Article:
Tip 34: Don’t Reinvent the Wheel

wheeled-handcartOne of the things that makes teaching easier and more interesting these days is the preponderance of information on the net.

When I began to teach Early British Literature, with no sample syllabus and few remaining notes from most of my own courses (except the Old English classes), I surfed the net looking for the beached treasures that I could take advantage of. I found many.

In no particular order:

Intro to Neoclassical Literature

Dryden introduction

Questions on Everyman. Dr. Wheeler has many good ideas and I have mined these assiduously. They often come out in another form in my class, but they are very useful.

Paradise Lost essay ?s sources
2. Cliff Notes
3, 5 ParadiseLost.org
7-15 Universal Teacher
I go find a bunch of essay questions and then I mix them up so that I don’t have the same topics I am reading every semester. These are some of the sources for the essay questions on Paradise Lost.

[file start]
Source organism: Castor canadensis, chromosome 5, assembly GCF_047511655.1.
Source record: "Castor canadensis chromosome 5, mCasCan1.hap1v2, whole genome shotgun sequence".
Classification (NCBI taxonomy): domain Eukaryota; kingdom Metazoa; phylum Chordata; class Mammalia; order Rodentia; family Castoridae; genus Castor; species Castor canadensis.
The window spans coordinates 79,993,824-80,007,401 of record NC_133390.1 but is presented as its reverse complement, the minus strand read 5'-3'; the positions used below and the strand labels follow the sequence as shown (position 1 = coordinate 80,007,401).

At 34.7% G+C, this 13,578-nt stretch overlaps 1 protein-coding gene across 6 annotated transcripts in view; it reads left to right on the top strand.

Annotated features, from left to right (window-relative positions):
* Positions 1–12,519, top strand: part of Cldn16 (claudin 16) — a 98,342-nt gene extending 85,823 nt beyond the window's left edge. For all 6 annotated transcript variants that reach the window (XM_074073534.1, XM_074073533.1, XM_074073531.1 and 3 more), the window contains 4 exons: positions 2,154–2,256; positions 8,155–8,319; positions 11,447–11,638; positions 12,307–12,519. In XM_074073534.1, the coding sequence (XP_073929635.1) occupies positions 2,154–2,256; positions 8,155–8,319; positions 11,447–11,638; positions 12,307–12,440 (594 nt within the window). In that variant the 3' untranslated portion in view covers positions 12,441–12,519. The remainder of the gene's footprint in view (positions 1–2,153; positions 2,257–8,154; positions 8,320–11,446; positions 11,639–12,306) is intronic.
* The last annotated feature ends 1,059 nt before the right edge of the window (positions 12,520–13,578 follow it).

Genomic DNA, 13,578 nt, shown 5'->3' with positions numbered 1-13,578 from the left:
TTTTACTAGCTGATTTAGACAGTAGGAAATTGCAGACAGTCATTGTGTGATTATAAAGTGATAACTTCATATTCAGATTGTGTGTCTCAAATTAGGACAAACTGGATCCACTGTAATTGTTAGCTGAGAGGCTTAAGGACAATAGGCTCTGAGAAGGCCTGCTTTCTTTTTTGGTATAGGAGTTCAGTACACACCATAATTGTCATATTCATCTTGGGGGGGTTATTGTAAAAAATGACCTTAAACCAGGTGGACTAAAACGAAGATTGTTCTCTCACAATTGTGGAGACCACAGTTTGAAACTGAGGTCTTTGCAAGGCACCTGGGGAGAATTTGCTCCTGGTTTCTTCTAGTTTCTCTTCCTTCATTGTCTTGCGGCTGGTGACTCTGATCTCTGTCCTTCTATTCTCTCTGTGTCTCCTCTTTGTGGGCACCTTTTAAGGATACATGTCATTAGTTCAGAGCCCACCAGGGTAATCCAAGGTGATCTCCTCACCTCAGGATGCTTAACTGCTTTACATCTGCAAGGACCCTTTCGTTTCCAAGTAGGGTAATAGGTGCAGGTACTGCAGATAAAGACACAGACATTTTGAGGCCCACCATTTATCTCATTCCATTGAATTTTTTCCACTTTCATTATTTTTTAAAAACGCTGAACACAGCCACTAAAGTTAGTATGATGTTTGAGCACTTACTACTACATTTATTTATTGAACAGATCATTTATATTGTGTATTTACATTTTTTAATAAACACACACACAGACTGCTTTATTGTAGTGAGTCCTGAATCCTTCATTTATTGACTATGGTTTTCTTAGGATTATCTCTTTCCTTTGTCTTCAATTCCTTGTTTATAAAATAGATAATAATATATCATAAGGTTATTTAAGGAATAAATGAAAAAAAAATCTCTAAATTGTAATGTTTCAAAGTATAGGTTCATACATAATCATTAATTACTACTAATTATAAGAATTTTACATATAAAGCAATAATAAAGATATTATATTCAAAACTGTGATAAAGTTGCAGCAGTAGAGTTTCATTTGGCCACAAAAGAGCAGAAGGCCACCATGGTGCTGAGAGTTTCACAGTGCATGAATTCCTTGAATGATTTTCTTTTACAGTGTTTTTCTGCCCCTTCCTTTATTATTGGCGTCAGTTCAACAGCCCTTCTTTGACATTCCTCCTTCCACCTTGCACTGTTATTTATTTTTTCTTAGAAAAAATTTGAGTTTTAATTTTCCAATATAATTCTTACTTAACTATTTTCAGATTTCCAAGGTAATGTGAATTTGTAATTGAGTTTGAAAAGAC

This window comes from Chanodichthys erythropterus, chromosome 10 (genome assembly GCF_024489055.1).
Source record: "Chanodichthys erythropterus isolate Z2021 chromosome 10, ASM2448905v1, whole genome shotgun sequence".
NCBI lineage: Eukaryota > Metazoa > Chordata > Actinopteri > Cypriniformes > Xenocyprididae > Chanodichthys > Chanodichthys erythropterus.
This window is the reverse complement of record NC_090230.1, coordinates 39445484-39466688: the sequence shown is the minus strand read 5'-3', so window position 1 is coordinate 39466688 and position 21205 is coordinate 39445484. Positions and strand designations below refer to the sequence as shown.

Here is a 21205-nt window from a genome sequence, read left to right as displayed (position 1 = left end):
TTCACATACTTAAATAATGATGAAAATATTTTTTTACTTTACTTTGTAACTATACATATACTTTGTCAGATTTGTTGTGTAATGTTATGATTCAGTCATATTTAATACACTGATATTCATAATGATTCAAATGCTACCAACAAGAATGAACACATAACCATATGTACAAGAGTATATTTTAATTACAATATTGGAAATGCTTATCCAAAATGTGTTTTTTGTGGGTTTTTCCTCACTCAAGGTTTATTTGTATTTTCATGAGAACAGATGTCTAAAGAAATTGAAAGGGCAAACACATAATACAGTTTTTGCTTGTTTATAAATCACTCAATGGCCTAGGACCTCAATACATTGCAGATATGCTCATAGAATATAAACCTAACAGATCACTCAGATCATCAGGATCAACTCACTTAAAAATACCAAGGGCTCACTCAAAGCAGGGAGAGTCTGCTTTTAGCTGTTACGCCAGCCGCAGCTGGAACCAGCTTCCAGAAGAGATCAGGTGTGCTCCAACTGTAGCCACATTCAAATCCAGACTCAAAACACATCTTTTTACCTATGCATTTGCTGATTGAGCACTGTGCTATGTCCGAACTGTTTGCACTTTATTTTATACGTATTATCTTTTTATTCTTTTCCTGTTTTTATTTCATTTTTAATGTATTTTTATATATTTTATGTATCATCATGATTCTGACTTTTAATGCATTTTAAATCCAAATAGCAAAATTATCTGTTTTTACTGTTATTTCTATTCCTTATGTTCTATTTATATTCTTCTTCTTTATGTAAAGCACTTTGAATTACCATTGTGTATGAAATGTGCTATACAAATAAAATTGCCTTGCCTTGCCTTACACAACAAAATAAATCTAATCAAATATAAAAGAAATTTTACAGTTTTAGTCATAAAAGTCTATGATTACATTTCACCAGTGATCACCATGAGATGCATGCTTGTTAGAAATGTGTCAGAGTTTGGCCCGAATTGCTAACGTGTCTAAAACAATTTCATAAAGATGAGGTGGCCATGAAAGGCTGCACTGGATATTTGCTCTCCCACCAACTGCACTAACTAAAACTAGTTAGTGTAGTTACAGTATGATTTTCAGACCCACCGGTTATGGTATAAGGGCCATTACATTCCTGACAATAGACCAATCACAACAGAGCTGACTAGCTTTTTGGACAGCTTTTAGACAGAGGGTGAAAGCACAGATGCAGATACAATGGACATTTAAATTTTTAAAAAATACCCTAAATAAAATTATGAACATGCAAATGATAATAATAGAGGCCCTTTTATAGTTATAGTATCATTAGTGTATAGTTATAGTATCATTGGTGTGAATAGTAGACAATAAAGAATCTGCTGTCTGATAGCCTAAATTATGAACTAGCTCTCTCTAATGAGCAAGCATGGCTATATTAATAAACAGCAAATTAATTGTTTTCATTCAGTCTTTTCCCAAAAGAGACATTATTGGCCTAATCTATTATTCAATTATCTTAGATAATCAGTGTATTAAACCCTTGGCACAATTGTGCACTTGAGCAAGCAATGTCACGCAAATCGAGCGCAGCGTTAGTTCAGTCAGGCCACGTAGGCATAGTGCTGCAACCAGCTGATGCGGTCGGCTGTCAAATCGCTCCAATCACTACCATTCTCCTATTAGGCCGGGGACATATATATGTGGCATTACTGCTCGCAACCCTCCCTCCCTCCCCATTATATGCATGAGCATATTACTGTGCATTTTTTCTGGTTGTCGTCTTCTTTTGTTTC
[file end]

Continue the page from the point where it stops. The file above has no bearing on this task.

My lecture on Paradise Lost was assembled mostly from web sources. The ones I used are:
Johnstoi’s English 200
Dr. Drake’s work on Toliver’s structural analysis of the poem
Universal Teacher’s structural analysis.

Gulliver’s Travels
St. John’s discussion questions
Russell McNeil’s draft of a lecture on Laputa
Encarta’s introduction to satire, which I really stressed the first few years and now just gloss over
history of the novel, which I do not use now, but did help me organize my own thoughts on this topic
Read, Write, Think’s historical references in book I

wheel-red-on-white-wallI have plenty to offer my classes that are novel and unique. But part of the reason I am able to have that is I don’t try to do everything myself. Sometimes there is a better mousetrap. Sometimes we are just trying to reinvent the wheel.

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